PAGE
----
Skip to content

HOME Boom/Bust

June 21, 2022


In the last 50 years most housing markets have experienced five booms, and are now teetering on the edge of its fifth bust. “Housing” is just a part of “Construction” – and this last boom has seen record price rising and timing impossibilities as “supply chain” issues become inexplicably bizarre. No other market has has these variables.

Food may become costly, even have missing items, but we eat every day. Healthcare may be Byzantine in cost and availability, but people are treated. We wear clothing everyday. We buy automobiles. But homes are our largest asset and our greatest liability.

In this turmoil, we forget that the northeast just left an entire decade of a bust market – from the Great Depression until the Pandemic. Now housing prices have escalated so much and so quickly, that panic buying may become terrified renting. Housing booms are triggered by macro-realities but have intimate consequences – much like homes themselves. The huge wheels of interest rates, employment, even demographic shifts inveigh large scale consequences in everyone: because we all have a place to live. But there is an elemental human reality that seems to uniquely part of every person engaged in the boom/bust cycle:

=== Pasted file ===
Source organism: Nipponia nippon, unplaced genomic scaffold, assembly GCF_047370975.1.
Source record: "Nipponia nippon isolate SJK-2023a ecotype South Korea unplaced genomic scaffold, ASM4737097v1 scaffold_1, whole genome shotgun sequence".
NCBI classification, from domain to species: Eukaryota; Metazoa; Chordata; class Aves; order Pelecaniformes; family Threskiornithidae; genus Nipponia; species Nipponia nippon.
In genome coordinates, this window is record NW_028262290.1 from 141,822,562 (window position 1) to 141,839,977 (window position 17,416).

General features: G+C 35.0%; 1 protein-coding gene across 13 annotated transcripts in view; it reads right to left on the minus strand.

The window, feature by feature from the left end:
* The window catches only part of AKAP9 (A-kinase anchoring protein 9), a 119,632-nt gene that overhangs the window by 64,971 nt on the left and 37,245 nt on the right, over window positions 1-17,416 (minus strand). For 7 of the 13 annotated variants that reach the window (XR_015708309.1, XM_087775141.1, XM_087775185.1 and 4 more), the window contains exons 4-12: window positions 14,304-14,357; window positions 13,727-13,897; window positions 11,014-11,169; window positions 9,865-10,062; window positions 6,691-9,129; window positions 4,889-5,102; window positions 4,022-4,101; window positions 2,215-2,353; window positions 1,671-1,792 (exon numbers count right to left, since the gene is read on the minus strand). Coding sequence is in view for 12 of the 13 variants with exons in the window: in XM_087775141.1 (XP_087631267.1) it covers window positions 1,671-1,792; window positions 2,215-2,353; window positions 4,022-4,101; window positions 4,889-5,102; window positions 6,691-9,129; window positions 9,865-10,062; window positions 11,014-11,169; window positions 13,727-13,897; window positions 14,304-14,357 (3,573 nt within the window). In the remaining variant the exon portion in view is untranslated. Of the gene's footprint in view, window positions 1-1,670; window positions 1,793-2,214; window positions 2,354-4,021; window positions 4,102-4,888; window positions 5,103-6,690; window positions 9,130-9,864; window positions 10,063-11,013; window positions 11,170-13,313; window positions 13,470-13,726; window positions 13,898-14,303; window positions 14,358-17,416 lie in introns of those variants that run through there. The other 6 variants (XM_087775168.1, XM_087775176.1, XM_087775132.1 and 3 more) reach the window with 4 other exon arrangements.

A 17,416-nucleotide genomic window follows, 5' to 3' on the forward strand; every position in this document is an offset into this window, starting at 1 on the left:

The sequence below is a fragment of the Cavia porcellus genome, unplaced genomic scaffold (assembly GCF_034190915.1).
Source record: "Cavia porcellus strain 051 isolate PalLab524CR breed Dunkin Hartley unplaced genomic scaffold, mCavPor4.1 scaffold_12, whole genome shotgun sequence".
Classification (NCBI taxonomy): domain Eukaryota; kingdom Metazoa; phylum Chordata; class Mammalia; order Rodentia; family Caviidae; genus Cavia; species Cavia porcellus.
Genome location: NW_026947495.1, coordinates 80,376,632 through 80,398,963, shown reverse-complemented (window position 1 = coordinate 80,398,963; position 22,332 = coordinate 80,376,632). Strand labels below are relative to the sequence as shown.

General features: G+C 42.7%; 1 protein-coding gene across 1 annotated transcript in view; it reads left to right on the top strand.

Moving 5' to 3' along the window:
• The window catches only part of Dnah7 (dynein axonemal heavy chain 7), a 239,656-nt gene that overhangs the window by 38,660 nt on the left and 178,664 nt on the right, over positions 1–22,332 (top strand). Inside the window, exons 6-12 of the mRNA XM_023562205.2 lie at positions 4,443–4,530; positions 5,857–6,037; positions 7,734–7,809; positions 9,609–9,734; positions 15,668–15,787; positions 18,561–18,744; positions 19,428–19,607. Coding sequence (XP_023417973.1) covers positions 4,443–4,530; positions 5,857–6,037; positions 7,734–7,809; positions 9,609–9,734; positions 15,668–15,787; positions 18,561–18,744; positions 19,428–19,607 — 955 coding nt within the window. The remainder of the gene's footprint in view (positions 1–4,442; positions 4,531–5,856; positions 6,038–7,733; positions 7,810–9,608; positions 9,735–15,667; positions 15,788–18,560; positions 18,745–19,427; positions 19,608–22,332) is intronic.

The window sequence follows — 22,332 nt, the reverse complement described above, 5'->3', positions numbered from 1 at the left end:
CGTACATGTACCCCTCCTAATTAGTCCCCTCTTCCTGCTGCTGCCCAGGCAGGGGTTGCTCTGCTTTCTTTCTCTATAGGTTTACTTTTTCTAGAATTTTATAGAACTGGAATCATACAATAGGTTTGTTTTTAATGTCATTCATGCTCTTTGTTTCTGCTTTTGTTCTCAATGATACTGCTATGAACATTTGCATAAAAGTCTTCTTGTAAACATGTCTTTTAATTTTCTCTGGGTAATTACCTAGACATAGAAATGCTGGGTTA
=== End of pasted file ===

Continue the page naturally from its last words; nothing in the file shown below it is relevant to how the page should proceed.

Either we see a way to cash in and sell high, or are terrorized and buy now, as it will only be more expensive latter – or simply opt out and stay where they are. Huge life choices based on stark economic realities. How do we cope, have perspective, even feel any sort of control? HOME PAGE addresses this reality, with three incredible people who have dealt with these cycles for the last 40 years:

Jim Goodridge has built over 100 places to live and was the chair of Guilford’s Affordable Housing Authority for 22 years. Joan Arnold has worked at creating housing as the Executive Director for a variety of organizations in Westchester County and has just made “The Move” herself – changing where she lives. Ted Landsmark from Boston has seen the roller coaster of housing booms and busts from the perspective of an urban, civic rights and regional planning perspective.

No comments yet

Leave a Reply

Fill in your details below or click an icon to log in: Logo

You are commenting using your account. Log Out /  Change )

Twitter picture

You are commenting using your Twitter account. Log Out /  Change )

Facebook photo

You are commenting using your Facebook account. Log Out /  Change )

Connecting to %s

%d bloggers like this: